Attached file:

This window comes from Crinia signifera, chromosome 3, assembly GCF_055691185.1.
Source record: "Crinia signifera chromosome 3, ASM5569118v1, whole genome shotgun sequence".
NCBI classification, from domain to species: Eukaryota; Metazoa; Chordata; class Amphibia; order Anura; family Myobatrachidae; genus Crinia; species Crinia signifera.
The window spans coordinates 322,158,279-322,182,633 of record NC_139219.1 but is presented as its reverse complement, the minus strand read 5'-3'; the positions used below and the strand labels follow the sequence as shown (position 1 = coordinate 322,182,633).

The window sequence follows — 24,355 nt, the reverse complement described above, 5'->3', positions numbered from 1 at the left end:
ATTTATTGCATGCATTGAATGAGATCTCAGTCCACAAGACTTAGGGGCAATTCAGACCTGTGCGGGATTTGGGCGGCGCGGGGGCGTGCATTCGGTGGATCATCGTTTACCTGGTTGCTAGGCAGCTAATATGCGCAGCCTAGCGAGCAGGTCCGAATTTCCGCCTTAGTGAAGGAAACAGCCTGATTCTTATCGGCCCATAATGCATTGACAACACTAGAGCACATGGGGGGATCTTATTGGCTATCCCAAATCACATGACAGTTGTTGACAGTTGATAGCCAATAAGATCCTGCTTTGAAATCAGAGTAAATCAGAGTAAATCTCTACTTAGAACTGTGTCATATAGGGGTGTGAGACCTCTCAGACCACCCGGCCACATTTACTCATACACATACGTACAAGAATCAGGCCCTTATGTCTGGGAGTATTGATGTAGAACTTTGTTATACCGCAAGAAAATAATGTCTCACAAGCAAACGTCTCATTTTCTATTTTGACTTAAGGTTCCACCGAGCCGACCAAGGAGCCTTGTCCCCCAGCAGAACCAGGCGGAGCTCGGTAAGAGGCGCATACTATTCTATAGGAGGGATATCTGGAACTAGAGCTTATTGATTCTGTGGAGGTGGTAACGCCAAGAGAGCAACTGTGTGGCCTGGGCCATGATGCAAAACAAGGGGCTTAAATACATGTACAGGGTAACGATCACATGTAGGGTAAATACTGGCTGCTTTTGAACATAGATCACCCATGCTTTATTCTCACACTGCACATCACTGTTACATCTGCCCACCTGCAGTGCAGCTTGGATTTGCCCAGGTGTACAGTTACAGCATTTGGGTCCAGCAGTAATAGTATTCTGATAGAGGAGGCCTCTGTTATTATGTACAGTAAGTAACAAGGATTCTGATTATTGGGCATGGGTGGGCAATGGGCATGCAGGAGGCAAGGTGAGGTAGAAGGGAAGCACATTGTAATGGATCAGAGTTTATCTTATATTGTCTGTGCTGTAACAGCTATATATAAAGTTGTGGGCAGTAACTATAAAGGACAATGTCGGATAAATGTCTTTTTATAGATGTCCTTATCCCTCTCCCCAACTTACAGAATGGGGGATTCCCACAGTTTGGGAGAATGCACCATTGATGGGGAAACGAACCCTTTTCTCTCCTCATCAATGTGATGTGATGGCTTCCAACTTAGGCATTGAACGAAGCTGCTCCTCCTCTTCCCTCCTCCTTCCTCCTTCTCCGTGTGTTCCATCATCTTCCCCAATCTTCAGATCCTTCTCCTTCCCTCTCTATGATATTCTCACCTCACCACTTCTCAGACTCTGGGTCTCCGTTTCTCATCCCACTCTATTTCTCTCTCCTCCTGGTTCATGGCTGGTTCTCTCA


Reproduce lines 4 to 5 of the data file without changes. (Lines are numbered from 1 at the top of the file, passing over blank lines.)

The window spans coordinates 322,158,279-322,182,633 of record NC_139219.1 but is presented as its reverse complement, the minus strand read 5'-3'; the positions used below and the strand labels follow the sequence as shown (position 1 = coordinate 322,182,633).

The window sequence follows — 24,355 nt, the reverse complement described above, 5'->3', positions numbered from 1 at the left end: